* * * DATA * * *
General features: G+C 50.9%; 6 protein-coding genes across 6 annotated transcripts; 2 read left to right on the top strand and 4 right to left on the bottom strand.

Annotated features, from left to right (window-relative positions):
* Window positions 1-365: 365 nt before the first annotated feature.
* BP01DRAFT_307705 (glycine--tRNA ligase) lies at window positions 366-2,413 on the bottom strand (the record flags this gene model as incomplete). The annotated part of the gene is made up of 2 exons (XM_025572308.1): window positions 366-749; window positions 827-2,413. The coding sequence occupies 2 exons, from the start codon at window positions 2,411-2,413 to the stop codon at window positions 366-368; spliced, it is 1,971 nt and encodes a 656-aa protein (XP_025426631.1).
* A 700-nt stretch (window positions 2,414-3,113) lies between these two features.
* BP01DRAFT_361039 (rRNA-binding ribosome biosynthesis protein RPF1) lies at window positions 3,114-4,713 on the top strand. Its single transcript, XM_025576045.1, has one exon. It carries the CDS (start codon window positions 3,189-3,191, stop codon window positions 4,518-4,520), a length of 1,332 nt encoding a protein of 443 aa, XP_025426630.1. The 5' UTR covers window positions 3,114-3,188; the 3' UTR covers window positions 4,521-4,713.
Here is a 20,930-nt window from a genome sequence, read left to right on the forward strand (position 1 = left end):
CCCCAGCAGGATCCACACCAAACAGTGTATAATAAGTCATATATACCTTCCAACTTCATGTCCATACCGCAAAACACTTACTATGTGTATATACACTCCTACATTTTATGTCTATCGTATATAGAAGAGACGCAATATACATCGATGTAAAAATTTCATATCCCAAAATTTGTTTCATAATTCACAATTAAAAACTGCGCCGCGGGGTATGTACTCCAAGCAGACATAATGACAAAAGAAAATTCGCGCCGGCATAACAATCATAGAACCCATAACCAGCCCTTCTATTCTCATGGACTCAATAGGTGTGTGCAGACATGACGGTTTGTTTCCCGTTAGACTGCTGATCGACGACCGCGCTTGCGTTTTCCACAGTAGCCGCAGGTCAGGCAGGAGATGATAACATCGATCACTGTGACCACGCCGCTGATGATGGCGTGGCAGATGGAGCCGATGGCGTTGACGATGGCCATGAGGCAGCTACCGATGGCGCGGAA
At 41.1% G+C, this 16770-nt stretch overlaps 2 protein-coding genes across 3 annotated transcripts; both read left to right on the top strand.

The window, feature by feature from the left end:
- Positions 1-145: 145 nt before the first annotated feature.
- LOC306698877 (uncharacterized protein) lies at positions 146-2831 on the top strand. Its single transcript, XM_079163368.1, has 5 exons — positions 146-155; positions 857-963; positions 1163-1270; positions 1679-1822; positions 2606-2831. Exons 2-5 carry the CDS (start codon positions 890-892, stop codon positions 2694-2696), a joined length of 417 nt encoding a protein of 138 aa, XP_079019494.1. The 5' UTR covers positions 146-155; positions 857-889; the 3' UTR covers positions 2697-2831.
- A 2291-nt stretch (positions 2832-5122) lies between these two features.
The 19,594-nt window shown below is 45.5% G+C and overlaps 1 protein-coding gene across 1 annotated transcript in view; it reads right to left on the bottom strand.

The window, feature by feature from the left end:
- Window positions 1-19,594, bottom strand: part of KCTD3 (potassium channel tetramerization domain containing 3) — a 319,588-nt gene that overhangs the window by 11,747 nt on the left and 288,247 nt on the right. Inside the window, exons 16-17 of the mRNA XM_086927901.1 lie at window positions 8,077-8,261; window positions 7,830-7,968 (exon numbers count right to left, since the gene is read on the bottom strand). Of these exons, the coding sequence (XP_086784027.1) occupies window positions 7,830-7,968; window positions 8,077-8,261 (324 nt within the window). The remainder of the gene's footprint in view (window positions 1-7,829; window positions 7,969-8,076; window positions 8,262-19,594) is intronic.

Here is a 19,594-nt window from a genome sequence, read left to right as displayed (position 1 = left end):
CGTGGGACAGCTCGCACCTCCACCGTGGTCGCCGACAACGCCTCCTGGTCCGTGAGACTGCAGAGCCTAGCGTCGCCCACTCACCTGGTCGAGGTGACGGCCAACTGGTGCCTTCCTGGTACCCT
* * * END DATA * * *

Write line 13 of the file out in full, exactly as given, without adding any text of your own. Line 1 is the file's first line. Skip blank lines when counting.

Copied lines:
- A 2291-nt stretch (positions 2832-5122) lies between these two features.